Opponents of lowering the voting age argue that 16- or 17-year-olds wouldn’t make informed decisions about who to vote for. In some instances, that may be the case – but it is certainly the case that there are plenty of 46- and 47-year-olds who may well not read the manifestos before voting, either. Arbitrary systems are like that, and if we removed the vote from every age group which has some wildly irresponsible members then we’d swiftly take the vote away from everyone.
Instead, let’s look to the plentiful evidence that 16- and 17-year-olds are very much capable of rational, responsible behaviour. Our society has weighed that evidence in deciding to allow them to work, pay tax, have babies and so on, but has been unaccountably stubborn on democratic rights. It is high time to equalise the voting age and iron out this anomaly.
Today’s news of David Cameron’s trouble remembering what Magna Carta means on theLetterman Show inevitably recalls Tony Hancock’s classic “Twelve Angry Men” episode of Hancock’s Half Hour:
With the immortal words:
Does Magna Carta mean nothing to you? Did she die in vain?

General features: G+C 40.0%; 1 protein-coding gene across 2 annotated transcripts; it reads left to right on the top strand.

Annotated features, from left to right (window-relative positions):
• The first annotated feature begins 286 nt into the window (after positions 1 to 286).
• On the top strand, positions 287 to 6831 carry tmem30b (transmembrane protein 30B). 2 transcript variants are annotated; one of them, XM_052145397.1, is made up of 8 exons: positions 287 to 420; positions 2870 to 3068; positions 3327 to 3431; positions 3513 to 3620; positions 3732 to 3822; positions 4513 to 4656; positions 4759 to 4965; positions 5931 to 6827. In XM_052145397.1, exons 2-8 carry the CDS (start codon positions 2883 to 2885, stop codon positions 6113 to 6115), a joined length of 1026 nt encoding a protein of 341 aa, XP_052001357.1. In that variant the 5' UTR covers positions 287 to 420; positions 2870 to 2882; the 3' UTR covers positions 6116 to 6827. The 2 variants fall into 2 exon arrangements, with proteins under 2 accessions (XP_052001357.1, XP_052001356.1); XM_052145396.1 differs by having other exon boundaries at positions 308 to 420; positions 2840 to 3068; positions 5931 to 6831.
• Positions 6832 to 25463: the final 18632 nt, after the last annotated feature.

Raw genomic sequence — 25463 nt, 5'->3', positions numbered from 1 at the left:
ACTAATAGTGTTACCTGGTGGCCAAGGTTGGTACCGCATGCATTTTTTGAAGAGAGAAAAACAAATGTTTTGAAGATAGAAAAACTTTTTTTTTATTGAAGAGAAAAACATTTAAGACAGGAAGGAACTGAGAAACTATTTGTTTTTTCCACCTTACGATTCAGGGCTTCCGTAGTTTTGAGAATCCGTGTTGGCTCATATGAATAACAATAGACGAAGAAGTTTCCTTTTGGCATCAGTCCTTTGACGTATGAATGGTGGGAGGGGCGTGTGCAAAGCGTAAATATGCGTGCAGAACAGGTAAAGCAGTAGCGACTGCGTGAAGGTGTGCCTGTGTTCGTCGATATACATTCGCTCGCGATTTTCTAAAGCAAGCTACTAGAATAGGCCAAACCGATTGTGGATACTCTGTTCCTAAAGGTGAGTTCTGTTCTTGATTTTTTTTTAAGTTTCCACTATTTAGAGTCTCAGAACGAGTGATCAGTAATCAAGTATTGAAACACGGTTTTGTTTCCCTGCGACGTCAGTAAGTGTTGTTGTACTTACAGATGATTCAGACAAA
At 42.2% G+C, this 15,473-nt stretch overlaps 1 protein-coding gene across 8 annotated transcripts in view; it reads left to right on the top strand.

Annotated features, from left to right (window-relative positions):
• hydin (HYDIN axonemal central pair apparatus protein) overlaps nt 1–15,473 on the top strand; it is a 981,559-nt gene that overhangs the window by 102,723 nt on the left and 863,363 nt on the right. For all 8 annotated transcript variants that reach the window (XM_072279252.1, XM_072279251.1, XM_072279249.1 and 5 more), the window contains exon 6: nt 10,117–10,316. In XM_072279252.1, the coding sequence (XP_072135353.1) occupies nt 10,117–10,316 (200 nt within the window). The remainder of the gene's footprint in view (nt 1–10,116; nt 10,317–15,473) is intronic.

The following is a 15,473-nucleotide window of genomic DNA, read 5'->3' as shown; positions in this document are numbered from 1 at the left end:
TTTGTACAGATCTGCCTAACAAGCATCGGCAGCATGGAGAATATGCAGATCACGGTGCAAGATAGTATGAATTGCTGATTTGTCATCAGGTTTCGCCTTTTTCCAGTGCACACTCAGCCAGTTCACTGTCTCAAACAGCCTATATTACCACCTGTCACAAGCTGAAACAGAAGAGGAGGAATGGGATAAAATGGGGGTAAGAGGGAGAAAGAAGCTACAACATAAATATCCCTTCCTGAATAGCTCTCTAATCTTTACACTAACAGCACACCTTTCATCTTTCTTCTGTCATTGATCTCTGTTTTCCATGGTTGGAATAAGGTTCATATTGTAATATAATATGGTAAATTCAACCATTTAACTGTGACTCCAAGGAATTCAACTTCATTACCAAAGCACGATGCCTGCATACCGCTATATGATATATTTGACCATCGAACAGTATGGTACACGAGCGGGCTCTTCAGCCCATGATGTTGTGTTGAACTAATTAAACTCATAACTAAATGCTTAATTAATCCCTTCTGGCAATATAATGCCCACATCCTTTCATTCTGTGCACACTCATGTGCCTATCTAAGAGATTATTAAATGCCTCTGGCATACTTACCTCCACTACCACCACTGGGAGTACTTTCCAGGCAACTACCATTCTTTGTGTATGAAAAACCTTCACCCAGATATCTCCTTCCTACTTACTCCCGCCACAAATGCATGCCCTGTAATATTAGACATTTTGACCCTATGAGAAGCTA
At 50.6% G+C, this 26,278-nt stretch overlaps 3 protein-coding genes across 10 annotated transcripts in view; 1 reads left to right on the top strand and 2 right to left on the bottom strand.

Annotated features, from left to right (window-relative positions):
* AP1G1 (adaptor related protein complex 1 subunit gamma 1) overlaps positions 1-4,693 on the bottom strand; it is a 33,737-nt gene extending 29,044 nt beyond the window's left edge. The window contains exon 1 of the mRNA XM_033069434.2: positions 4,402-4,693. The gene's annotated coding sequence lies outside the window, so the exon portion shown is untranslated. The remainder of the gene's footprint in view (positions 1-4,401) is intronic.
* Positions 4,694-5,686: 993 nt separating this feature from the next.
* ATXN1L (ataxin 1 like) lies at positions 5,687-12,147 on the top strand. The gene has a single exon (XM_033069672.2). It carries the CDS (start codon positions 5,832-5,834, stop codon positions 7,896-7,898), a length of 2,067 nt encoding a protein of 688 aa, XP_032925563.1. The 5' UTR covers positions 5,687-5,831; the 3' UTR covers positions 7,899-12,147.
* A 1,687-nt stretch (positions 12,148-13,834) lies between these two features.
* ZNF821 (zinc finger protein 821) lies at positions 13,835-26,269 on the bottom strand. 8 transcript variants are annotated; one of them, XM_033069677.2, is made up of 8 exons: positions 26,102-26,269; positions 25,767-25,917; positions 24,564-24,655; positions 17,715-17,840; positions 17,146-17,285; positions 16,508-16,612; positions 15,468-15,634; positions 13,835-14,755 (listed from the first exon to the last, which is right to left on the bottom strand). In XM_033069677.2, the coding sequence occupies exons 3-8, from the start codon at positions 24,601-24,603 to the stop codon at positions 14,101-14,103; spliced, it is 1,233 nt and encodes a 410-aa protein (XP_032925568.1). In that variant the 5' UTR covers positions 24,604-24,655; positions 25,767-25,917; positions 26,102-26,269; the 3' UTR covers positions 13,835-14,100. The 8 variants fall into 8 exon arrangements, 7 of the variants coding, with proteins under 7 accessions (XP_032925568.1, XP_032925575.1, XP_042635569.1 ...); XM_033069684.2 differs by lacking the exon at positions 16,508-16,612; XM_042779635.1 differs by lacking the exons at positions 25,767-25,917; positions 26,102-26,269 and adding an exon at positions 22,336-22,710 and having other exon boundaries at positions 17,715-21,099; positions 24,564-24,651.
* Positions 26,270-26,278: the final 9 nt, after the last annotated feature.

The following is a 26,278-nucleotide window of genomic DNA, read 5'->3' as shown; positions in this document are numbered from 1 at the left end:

Hancock reduced the audience to gales of laughter, and secured yet another entry in the annals of comedy history.
And yet, there’s also something rather sad about that clip, echoing down from 1959. If a prime time comedy show made that gag today, how many people in the audience would laugh and how many would be left scratching their heads over what it meant?
If you go to Runnymede, where Magna Carta was signed – laying the foundation stone of English freedom – you will find a memorial. Its inscription reads
“To commemorate Magna Carta, symbol of Freedom Under Law”
But it was not erected by the British public, or by our Parliamentarians, or our legal institutions. It was put there by the American Bar Association who, it seems, value Magna Carta more than we do.
Perhaps Hancock was right – Magna Carta means nothing to us. She died in vain.
Arresting people for swearing is ridiculous. And yet, under Section 5 of the Public Order Act, it regularly happens.